When the NBA’s board of governors met on Wednesday, it adopted new rules regarding the resting of healthy players in an attempt to curb the load management issues that have become frequent in the league in recent years, sources told ESPN’s Adrian Wojnarowski.
The NBA’s competition committee recommended a plan that would ultimately give the league office authority for greater oversight over discipline for missed games and an ability to fine teams over $1 million for each instance of violating resting rules, sources said.
As the league negotiates a new national television rights deal (the current one runs through the 2024-25 season), NBA commissioner Adam Silver has been determined to increase player participation. So what does this mean for the league, the players and the fans? Will this mean LeBron James won’t be affected because he’s older than 35? Would the Boston Celtics be able to sit both Jaylen Brown and Jayson Tatum in consecutive games? We’re answering the big questions.
What are the new rules?
The NBA first implemented a player resting policy (PRP) entering the 2017-18 season. Since 2017, teams have been prohibited from resting healthy players for any high-profile and nationally televised game. If a team violated this policy, it would result in a fine of at least $100,000. Also included in the PRP were rules that prohibited teams from resting multiple players or resting players for away games.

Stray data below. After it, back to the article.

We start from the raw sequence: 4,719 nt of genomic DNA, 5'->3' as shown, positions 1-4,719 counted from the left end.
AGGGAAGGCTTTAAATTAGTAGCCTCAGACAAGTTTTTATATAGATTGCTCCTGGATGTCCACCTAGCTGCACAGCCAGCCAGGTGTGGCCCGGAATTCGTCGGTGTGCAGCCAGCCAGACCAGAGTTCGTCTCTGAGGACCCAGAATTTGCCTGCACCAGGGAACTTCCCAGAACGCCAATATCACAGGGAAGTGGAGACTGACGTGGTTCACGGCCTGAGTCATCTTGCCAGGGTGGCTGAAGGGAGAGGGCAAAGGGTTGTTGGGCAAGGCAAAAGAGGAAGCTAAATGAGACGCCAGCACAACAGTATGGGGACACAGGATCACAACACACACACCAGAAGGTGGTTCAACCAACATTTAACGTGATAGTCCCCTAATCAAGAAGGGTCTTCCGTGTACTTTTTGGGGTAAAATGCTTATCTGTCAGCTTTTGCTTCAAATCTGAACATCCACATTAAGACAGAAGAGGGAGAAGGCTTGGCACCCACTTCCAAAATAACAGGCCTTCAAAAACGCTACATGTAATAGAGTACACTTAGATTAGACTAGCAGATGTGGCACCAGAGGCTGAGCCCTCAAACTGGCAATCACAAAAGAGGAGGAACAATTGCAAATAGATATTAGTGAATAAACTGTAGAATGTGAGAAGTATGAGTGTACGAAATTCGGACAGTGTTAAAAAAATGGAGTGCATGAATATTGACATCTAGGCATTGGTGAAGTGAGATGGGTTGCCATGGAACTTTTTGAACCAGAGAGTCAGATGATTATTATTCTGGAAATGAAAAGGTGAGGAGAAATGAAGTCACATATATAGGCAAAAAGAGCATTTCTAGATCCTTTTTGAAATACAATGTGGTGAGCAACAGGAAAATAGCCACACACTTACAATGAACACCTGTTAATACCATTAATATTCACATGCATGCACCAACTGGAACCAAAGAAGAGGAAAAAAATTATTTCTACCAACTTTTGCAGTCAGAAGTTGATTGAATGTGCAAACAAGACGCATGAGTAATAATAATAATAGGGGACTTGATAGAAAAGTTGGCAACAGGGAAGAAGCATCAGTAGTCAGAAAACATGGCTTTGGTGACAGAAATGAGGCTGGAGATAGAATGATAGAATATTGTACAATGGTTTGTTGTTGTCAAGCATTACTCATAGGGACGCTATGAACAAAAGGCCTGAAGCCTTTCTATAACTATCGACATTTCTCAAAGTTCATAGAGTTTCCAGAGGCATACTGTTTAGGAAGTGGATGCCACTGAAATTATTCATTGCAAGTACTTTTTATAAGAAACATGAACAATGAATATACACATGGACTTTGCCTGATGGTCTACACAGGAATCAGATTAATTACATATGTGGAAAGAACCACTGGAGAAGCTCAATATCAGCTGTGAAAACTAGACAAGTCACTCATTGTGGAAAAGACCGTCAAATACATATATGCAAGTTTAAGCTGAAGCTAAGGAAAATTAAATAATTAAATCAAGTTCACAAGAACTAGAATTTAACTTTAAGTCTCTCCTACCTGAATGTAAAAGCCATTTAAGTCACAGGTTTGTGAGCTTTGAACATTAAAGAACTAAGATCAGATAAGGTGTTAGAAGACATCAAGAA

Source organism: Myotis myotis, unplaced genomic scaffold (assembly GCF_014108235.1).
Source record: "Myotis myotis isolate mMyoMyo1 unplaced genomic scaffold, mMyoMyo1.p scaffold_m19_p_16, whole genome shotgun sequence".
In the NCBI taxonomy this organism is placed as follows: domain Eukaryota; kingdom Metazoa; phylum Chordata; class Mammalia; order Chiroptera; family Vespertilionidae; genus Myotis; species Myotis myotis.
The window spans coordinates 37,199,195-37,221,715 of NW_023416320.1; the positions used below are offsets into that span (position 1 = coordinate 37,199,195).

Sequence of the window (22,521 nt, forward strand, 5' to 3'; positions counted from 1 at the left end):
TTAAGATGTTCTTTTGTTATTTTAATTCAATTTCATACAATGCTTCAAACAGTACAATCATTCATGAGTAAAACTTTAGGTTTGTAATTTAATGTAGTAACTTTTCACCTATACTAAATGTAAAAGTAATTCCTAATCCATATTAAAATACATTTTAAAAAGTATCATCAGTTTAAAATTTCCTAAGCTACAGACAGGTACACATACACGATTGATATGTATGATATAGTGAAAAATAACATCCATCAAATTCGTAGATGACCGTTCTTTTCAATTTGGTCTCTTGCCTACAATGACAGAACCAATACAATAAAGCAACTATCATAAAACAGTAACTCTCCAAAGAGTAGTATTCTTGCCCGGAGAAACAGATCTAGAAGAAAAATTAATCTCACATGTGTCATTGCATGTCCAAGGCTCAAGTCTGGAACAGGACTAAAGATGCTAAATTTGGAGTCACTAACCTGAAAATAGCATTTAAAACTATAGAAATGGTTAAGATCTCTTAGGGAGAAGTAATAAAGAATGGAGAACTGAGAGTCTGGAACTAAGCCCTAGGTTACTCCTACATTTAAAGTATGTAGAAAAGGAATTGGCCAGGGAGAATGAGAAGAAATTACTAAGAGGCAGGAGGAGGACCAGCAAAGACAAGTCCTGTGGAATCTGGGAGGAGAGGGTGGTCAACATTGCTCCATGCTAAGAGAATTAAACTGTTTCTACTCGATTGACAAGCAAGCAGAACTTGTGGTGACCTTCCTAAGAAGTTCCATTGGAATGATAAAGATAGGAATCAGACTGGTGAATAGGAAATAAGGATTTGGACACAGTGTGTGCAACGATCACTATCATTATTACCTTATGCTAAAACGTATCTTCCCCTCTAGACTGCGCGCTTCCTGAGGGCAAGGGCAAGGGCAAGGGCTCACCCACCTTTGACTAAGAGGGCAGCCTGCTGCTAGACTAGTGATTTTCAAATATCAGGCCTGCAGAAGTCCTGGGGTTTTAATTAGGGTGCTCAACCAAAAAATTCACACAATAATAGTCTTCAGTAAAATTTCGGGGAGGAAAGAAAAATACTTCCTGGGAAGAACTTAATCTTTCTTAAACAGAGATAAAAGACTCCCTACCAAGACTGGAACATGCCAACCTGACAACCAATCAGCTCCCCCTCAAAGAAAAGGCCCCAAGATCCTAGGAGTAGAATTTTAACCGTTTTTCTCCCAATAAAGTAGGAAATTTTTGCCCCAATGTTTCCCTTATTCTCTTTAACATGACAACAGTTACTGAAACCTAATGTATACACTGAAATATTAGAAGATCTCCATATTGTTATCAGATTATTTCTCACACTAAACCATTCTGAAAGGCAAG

Those rules will now be replaced with a more stringent player participation policy (PPP) that will go into effect at the start of the 2023-24 season.
Under the policy that is expected to be approved Wednesday, teams must comply with the below rules when deciding to rest a star player (defined as one who has been an All-Star or on an All-NBA team in any of the previous three seasons).